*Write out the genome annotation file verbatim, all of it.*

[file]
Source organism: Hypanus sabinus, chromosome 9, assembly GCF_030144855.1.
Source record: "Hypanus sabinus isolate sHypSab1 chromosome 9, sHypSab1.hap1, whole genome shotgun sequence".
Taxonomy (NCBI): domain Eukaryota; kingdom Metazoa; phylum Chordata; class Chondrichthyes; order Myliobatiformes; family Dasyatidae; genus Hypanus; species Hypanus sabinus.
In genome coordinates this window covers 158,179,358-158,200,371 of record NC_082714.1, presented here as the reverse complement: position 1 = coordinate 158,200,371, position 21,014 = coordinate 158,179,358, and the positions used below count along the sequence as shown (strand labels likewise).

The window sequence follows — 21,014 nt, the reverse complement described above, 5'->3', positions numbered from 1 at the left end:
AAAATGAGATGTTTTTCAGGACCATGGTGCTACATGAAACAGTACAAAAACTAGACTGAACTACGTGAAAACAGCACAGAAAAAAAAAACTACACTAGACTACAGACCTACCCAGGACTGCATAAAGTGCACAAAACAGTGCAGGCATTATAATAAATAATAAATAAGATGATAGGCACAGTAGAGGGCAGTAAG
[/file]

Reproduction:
Source organism: Hypanus sabinus, chromosome 9, assembly GCF_030144855.1.
Source record: "Hypanus sabinus isolate sHypSab1 chromosome 9, sHypSab1.hap1, whole genome shotgun sequence".
Taxonomy (NCBI): domain Eukaryota; kingdom Metazoa; phylum Chordata; class Chondrichthyes; order Myliobatiformes; family Dasyatidae; genus Hypanus; species Hypanus sabinus.
In genome coordinates this window covers 158,179,358-158,200,371 of record NC_082714.1, presented here as the reverse complement: position 1 = coordinate 158,200,371, position 21,014 = coordinate 158,179,358, and the positions used below count along the sequence as shown (strand labels likewise).

The window sequence follows — 21,014 nt, the reverse complement described above, 5'->3', positions numbered from 1 at the left end:
AAAATGAGATGTTTTTCAGGACCATGGTGCTACATGAAACAGTACAAAAACTAGACTGAACTACGTGAAAACAGCACAGAAAAAAAAAACTACACTAGACTACAGACCTACCCAGGACTGCATAAAGTGCACAAAACAGTGCAGGCATTATAATAAATAATAAATAAGATGATAGGCACAGTAGAGGGCAGTAAG